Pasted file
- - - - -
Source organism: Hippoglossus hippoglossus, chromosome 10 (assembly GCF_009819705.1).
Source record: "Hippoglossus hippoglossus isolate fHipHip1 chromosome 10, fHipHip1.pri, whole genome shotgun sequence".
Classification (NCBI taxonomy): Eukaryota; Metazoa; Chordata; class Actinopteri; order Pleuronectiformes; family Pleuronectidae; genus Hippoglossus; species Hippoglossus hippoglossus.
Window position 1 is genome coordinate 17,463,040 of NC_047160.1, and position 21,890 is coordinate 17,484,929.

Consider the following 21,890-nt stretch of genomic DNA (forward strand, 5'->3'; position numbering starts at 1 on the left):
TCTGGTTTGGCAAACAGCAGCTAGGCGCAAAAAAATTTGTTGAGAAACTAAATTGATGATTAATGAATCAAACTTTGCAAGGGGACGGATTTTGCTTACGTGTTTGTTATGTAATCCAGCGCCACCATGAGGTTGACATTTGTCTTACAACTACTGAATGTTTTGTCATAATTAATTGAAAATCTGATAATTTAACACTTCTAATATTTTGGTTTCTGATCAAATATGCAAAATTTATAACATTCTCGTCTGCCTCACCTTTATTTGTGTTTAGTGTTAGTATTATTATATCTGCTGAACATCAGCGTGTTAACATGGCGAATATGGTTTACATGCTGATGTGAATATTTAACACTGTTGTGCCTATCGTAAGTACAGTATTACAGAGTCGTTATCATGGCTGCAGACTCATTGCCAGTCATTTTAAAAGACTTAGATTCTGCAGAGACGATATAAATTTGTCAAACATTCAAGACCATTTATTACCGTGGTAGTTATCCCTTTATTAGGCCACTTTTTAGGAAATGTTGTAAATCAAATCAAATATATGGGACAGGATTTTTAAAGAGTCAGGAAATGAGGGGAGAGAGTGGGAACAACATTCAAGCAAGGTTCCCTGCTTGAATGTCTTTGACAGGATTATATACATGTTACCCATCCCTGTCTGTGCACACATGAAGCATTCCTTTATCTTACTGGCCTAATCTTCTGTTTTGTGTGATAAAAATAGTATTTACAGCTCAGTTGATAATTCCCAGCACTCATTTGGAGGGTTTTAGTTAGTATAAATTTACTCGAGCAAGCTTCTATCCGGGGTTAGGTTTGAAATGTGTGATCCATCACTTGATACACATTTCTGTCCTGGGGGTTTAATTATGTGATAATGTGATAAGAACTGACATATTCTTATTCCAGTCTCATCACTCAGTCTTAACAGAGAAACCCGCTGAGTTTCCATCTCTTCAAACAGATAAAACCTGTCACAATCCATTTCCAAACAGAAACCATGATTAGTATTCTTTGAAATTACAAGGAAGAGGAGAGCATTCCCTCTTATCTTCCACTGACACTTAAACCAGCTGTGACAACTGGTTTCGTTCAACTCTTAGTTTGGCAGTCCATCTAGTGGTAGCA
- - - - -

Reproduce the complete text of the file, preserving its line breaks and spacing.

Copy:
Source organism: Hippoglossus hippoglossus, chromosome 10 (assembly GCF_009819705.1).
Source record: "Hippoglossus hippoglossus isolate fHipHip1 chromosome 10, fHipHip1.pri, whole genome shotgun sequence".
Classification (NCBI taxonomy): Eukaryota; Metazoa; Chordata; class Actinopteri; order Pleuronectiformes; family Pleuronectidae; genus Hippoglossus; species Hippoglossus hippoglossus.
Window position 1 is genome coordinate 17,463,040 of NC_047160.1, and position 21,890 is coordinate 17,484,929.

Consider the following 21,890-nt stretch of genomic DNA (forward strand, 5'->3'; position numbering starts at 1 on the left):
TCTGGTTTGGCAAACAGCAGCTAGGCGCAAAAAAATTTGTTGAGAAACTAAATTGATGATTAATGAATCAAACTTTGCAAGGGGACGGATTTTGCTTACGTGTTTGTTATGTAATCCAGCGCCACCATGAGGTTGACATTTGTCTTACAACTACTGAATGTTTTGTCATAATTAATTGAAAATCTGATAATTTAACACTTCTAATATTTTGGTTTCTGATCAAATATGCAAAATTTATAACATTCTCGTCTGCCTCACCTTTATTTGTGTTTAGTGTTAGTATTATTATATCTGCTGAACATCAGCGTGTTAACATGGCGAATATGGTTTACATGCTGATGTGAATATTTAACACTGTTGTGCCTATCGTAAGTACAGTATTACAGAGTCGTTATCATGGCTGCAGACTCATTGCCAGTCATTTTAAAAGACTTAGATTCTGCAGAGACGATATAAATTTGTCAAACATTCAAGACCATTTATTACCGTGGTAGTTATCCCTTTATTAGGCCACTTTTTAGGAAATGTTGTAAATCAAATCAAATATATGGGACAGGATTTTTAAAGAGTCAGGAAATGAGGGGAGAGAGTGGGAACAACATTCAAGCAAGGTTCCCTGCTTGAATGTCTTTGACAGGATTATATACATGTTACCCATCCCTGTCTGTGCACACATGAAGCATTCCTTTATCTTACTGGCCTAATCTTCTGTTTTGTGTGATAAAAATAGTATTTACAGCTCAGTTGATAATTCCCAGCACTCATTTGGAGGGTTTTAGTTAGTATAAATTTACTCGAGCAAGCTTCTATCCGGGGTTAGGTTTGAAATGTGTGATCCATCACTTGATACACATTTCTGTCCTGGGGGTTTAATTATGTGATAATGTGATAAGAACTGACATATTCTTATTCCAGTCTCATCACTCAGTCTTAACAGAGAAACCCGCTGAGTTTCCATCTCTTCAAACAGATAAAACCTGTCACAATCCATTTCCAAACAGAAACCATGATTAGTATTCTTTGAAATTACAAGGAAGAGGAGAGCATTCCCTCTTATCTTCCACTGACACTTAAACCAGCTGTGACAACTGGTTTCGTTCAACTCTTAGTTTGGCAGTCCATCTAGTGGTAGCA